Saturday, July 28, 2007

Balance and Functionality

I envision this blog to contain mostly creative works I'm working on, or poems I have finished. For lack of knowing where to start, I found some non-fiction writing, which I also enjoy, to post as my first original entry. I originally wrote this in my private journal. This is only an excerpt. The entry is dated November 17th, 2006.

I agree there is a lot to be said about "balance," like eastern texts relate. When someone diets, the key to food for every person is "moderation." There is a lot to be said for moderation. We are told that "money is the root of all evil" - but money, itself, is not called "evil." So there is a balance - a moderation - and there is an instance in which one can have too much. When people are addicted to things, like money, or drugs, or sex, the addiction, in the views of other people, "gets out of hand" when that person goes to that addiction "too often"; they are not practicing moderation. Wine, in moderation, is very good for you. Vitamins, in moderation, are very good for you. Vitamin B, a vitamin taken to improve mood and energy/metabolism, will cause irritability when too much is taken. Another thing that experience has taught me is the balance of "function." Everything on earth serves a function that constitutes a whole, or "the whole" of our existence. In a job-setting, like the grocery store business, people serve different functions to serve other people. The cashier functions in accounting for products a customer wishes to buy, as well as the money given, and also functions as an aide to the customer in general. The problem, then, is in deciding what essential functions to overlook, and discovering the primary functions of humanity. A disgruntled customer, for instance, might be angry when a cashier fails in his or her function to help the customer in some way, or if a customer service representative fails in their function to serve the customer. But is this person functioning in that role, functioning only in that role? No. While it is their job to function in that role, there is a larger function to which they belong. I function primarily as a human being. I cannot get away from or detach myself from that "function," as part of the cosmic web of humanity. The problem is that most people try to exist in a web of mechanical function, and forget how to connect with others within that cosmic web. If a customer was angry with me over a technical failure, or thought I was not doing the best in my ability to serve them, they could focus on my failing in that function, or we could discuss it as human beings. I apologize to the customer, and if we have the chance to talk, I may realize there is something in the customer's outside life that caused their anger towards me - they will often apologize for their anger if they also see this in themselves. We have thus communicated on a human level. I have worked with people that have, from the other side, given into the mechanical. Those who function only to convey rules, principles, shortcomings - the people everyone complains about as being "mean" is the employee or employer that believes he or she has only to fulfill that mechanical function, only answering the questions he or she must answer, and only doing as much as is necessary, and no more. There are balances that are necessary here, and not merely in the corporate world: one cannot expect someone to only serve a mechanical function, but they should not try to appeal to them human function in an effort to usurp that mechanical function, to "get away with something," so to speak. Also, the perfect worker is one who recognizes their human function, and tries to connect with everyone along that human web while fulfilling their mechanical function. Humanity needs to see the HUMAN, the BASIC, before demanding the mechanical.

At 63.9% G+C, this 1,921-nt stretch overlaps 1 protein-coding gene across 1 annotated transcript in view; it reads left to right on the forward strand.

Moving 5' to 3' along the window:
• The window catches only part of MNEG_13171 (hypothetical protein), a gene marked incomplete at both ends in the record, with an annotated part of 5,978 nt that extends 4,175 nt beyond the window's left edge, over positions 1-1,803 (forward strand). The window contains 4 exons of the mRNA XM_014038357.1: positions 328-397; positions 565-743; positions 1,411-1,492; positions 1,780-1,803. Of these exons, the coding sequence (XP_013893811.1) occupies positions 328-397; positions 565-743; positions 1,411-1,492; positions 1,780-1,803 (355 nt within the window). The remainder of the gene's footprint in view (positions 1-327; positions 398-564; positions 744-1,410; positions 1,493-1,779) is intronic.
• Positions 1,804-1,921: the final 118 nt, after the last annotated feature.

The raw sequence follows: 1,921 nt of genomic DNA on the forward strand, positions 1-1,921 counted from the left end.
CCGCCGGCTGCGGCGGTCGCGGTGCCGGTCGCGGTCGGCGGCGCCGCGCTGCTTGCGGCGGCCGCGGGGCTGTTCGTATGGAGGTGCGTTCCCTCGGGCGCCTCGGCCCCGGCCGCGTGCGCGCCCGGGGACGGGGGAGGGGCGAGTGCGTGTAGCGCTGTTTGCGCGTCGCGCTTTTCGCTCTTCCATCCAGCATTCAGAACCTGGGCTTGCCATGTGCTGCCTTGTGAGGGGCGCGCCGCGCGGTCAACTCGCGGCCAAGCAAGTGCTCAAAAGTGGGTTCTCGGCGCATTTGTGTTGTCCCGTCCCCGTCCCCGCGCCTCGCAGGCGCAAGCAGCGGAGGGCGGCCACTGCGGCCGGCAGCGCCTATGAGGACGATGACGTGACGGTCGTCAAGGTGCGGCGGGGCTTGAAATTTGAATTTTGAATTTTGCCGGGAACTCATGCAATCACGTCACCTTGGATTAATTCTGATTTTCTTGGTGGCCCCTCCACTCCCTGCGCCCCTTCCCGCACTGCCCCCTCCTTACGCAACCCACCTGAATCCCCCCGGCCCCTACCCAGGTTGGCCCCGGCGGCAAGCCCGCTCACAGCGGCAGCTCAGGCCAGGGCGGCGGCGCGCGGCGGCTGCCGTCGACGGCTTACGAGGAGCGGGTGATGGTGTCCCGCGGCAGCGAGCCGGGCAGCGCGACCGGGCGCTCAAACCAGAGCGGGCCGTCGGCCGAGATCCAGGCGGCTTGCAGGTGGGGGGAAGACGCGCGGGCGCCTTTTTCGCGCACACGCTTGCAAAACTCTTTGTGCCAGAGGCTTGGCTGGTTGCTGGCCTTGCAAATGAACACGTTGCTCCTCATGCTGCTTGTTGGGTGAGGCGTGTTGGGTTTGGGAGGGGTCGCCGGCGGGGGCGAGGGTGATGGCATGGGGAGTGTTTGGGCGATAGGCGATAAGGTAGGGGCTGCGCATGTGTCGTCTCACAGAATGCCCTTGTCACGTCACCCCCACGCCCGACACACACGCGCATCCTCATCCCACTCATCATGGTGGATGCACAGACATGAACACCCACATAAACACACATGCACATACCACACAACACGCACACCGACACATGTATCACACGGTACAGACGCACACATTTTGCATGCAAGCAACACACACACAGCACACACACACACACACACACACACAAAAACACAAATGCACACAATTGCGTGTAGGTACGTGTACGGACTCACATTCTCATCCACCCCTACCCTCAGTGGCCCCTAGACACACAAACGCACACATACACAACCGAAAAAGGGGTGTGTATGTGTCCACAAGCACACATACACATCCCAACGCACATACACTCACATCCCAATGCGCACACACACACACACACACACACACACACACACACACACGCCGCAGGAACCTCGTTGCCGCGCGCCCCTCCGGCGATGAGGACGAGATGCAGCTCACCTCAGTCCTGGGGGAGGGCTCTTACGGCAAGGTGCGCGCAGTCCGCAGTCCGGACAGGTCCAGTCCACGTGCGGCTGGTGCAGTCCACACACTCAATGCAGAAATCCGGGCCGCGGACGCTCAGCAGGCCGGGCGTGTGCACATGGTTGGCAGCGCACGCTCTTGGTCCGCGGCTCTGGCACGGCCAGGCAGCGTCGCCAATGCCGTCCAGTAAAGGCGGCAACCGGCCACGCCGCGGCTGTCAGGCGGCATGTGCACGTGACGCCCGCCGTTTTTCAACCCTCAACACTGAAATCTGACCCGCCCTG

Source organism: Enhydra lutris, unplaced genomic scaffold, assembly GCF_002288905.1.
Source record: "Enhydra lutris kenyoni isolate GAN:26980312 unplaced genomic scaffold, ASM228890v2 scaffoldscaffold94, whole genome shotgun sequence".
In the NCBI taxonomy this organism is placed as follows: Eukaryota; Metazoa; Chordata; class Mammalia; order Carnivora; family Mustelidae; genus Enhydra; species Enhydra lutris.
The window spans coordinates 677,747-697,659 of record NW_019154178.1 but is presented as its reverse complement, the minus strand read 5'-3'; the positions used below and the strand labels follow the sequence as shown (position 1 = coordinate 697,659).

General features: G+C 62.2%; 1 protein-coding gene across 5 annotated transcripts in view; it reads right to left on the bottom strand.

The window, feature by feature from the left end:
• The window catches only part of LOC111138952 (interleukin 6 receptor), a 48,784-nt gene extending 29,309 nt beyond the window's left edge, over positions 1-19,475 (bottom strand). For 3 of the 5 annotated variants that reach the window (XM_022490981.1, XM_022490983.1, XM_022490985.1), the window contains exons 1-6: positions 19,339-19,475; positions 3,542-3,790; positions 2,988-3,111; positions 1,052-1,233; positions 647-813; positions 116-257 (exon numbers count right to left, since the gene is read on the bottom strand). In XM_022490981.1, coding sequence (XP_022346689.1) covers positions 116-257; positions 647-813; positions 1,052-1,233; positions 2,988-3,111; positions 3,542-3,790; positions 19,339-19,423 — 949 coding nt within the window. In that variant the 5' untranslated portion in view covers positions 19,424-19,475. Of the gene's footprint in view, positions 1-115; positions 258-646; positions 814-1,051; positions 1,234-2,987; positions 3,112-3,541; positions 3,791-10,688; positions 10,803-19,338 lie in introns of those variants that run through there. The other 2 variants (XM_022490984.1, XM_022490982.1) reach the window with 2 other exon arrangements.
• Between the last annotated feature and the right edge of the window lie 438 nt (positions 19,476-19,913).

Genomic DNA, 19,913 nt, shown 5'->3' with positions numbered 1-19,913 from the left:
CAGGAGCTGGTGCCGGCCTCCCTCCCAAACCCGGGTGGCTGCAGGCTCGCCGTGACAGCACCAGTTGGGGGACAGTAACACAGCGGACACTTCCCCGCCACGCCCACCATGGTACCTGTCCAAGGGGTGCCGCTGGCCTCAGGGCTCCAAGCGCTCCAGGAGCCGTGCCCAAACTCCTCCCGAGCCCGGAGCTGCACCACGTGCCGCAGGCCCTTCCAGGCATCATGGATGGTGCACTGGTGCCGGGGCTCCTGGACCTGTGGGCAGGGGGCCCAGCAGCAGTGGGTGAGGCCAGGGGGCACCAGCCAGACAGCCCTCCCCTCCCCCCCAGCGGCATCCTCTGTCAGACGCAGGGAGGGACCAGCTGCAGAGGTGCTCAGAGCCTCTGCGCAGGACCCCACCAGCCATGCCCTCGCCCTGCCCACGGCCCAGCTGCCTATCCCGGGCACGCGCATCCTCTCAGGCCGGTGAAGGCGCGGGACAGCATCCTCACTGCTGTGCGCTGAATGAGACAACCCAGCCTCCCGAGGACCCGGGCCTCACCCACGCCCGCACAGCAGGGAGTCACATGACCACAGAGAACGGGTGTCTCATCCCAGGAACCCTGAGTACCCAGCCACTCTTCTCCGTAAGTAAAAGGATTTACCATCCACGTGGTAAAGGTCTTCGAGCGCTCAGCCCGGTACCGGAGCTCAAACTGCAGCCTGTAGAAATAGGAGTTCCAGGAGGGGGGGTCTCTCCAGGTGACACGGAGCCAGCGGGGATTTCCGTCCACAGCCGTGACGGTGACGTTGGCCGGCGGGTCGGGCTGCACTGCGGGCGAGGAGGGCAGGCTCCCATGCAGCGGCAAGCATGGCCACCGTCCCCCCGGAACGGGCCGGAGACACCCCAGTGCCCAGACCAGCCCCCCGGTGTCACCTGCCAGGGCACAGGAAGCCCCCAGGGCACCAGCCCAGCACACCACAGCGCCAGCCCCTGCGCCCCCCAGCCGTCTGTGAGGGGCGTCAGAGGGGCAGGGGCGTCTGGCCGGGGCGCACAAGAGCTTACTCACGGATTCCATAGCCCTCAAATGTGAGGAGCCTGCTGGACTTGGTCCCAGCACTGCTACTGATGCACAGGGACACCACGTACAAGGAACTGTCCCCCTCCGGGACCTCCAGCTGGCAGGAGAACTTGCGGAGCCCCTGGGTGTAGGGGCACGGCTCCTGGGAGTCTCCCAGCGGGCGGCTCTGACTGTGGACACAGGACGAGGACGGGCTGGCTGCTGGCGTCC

On a side note, having re-read this old journal entry, I'm startled at how strongly a link there is here with the fate of Bartleby, the scrivener, in the short story of the same name. He is asked to serve only in his mechanical function, and there is strong suggestion that it is the ignorance of the humanity, or the human function, of Bartleby that causes such things as his isolation to drive him to nihilism, and death. Just a thought.

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